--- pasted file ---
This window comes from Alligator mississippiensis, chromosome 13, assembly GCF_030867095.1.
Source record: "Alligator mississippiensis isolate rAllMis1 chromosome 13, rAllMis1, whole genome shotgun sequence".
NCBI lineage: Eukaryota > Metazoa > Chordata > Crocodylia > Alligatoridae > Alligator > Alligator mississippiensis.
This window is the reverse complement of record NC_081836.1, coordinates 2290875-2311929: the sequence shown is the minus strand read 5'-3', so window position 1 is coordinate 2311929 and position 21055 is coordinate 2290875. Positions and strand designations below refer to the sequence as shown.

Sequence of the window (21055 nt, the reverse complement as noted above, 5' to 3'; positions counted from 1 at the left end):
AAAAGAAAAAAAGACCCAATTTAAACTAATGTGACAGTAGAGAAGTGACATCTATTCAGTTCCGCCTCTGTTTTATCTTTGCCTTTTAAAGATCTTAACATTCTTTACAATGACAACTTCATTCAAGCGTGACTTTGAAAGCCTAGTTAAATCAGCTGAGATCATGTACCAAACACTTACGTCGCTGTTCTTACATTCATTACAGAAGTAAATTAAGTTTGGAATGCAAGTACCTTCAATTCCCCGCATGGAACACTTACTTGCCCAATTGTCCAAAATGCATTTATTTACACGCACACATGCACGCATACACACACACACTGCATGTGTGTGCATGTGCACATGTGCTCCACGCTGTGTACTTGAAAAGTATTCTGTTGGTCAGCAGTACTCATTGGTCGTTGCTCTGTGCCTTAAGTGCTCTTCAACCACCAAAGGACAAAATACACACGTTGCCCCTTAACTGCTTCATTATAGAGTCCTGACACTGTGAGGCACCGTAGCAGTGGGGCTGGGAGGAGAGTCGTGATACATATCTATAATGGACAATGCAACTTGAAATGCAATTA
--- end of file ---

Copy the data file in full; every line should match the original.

This window comes from Alligator mississippiensis, chromosome 13, assembly GCF_030867095.1.
Source record: "Alligator mississippiensis isolate rAllMis1 chromosome 13, rAllMis1, whole genome shotgun sequence".
NCBI lineage: Eukaryota > Metazoa > Chordata > Crocodylia > Alligatoridae > Alligator > Alligator mississippiensis.
This window is the reverse complement of record NC_081836.1, coordinates 2290875-2311929: the sequence shown is the minus strand read 5'-3', so window position 1 is coordinate 2311929 and position 21055 is coordinate 2290875. Positions and strand designations below refer to the sequence as shown.

Sequence of the window (21055 nt, the reverse complement as noted above, 5' to 3'; positions counted from 1 at the left end):
AAAAGAAAAAAAGACCCAATTTAAACTAATGTGACAGTAGAGAAGTGACATCTATTCAGTTCCGCCTCTGTTTTATCTTTGCCTTTTAAAGATCTTAACATTCTTTACAATGACAACTTCATTCAAGCGTGACTTTGAAAGCCTAGTTAAATCAGCTGAGATCATGTACCAAACACTTACGTCGCTGTTCTTACATTCATTACAGAAGTAAATTAAGTTTGGAATGCAAGTACCTTCAATTCCCCGCATGGAACACTTACTTGCCCAATTGTCCAAAATGCATTTATTTACACGCACACATGCACGCATACACACACACACTGCATGTGTGTGCATGTGCACATGTGCTCCACGCTGTGTACTTGAAAAGTATTCTGTTGGTCAGCAGTACTCATTGGTCGTTGCTCTGTGCCTTAAGTGCTCTTCAACCACCAAAGGACAAAATACACACGTTGCCCCTTAACTGCTTCATTATAGAGTCCTGACACTGTGAGGCACCGTAGCAGTGGGGCTGGGAGGAGAGTCGTGATACATATCTATAATGGACAATGCAACTTGAAATGCAATTA